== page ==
How did Charity Hospital get its start?

I’d say it started with burnout. I had been a doctor for a long time, working with newborn children who were in critical condition. At some point, I realized I was running on autopilot and needed a change in activity.

In spring of 2018, I learned about the concept of street medicine. It means going out on the street to provide medical and social assistance to the homeless. I felt like doing some field work and helping those who find themselves in a vulnerable position and without access to basic medical services.

Why homeless people in particular?

It was just the easy choice from an organizational point of view. All you need to do is stock up on medicine and bandages, go outside, and find someone who needs help.

And how did you start doing that?

I visited various organizations that provide food and shelter to homeless people. Those who came there needed medical help but weren’t receiving it.

June 26, 2018 was the first time that we went out as a team. There were several medical specialists as well as social workers who had observed my work before. You could say this was the birthdate of Charity Hospital: we sat in a cafe, discussed our work, looked over photographs of wounds and discussed how best to treat them.

So it started as a volunteer project?

It did. In the first few years, none of us had a salary and we worked on pure enthusiasm. We received (and still do) medicine and other supplies from well-wishers. It was only last year that we registered as a non-profit, which allowed us to purchase medicine and pay wages to the staff. But a great deal of work is still done by volunteers who just want to help homeless people survive on the streets.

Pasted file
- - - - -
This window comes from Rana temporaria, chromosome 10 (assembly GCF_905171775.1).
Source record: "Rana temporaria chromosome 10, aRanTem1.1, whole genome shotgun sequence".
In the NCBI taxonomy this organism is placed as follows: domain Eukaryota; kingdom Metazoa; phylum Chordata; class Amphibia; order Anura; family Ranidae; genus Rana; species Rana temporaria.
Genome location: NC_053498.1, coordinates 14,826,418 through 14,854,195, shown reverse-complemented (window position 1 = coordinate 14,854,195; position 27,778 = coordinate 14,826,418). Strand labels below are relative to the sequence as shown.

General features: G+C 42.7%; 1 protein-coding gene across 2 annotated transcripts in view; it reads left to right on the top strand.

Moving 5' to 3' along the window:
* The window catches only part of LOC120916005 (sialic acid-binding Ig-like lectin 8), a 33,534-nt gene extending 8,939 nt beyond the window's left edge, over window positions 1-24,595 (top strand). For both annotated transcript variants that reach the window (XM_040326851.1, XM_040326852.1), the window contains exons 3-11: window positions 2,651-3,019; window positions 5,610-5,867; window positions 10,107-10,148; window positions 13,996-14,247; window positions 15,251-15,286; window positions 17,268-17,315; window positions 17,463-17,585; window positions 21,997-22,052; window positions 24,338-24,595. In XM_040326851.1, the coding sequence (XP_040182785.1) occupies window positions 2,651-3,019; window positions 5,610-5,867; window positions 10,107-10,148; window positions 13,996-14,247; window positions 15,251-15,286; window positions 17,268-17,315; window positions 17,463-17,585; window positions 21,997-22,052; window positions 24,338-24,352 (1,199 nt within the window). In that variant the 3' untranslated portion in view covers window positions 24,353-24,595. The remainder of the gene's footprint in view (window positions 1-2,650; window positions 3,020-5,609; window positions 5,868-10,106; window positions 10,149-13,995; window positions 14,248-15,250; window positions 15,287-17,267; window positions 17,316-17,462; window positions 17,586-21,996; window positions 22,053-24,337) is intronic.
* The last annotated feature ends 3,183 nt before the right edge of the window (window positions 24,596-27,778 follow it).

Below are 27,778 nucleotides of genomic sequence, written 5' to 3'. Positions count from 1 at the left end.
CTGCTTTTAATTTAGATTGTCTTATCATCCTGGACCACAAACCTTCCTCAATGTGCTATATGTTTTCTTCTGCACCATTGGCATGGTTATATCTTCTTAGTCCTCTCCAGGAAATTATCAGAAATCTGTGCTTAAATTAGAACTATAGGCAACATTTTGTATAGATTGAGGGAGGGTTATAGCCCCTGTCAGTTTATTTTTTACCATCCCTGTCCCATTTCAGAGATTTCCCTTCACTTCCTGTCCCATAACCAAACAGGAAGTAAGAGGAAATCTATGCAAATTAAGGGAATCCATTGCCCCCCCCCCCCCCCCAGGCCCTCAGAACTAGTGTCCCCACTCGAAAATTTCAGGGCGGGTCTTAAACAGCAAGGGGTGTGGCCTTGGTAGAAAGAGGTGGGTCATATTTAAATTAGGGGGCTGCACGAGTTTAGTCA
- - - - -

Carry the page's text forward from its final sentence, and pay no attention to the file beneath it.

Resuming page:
How many volunteers are involved today?

As of this moment, there are some 130 members in our chats. These are the people who go out on calls and work directly with the homeless. Then, there is the editorial team, who run our social media and photograph our activities.

In addition to the volunteers, there are several permanent employees: an administrator, an accountant, and several doctors who coordinate everyone’s work.

Sergey Ievkov. Photo courtesy of the subject

Sergey Ievkov. Photo courtesy of the subject

How do you manage such a large team?

I try to lead by personal example: I spend all day writing letters, giving interviews, and strategizing. It’s serious, intense work: you have to learn about PR, fundraising, and communicating with the government and businesses. Plus, you have to constantly talk to people. If we do something well, I tell my colleagues: look how great it is that we’ve been able to help others! The volunteers see that and it motivates them to go out in the field again.

It’s important to be transparent and easy to understand; to broadcast your values to the world. We need to talk about it on social media, to show people that we’re around and our work continues. If people see that our project does good, they’ll be ready to donate to the hospital, contribute bandages and drugs, or become volunteers themselves.

The project lives and grows. Our message is a humanitarian one: we believe that everyone has the right to basic medical assistance, no matter if they have a passport or a roof over their head. That’s why our project appeals to all alike: government workers, students, and many others.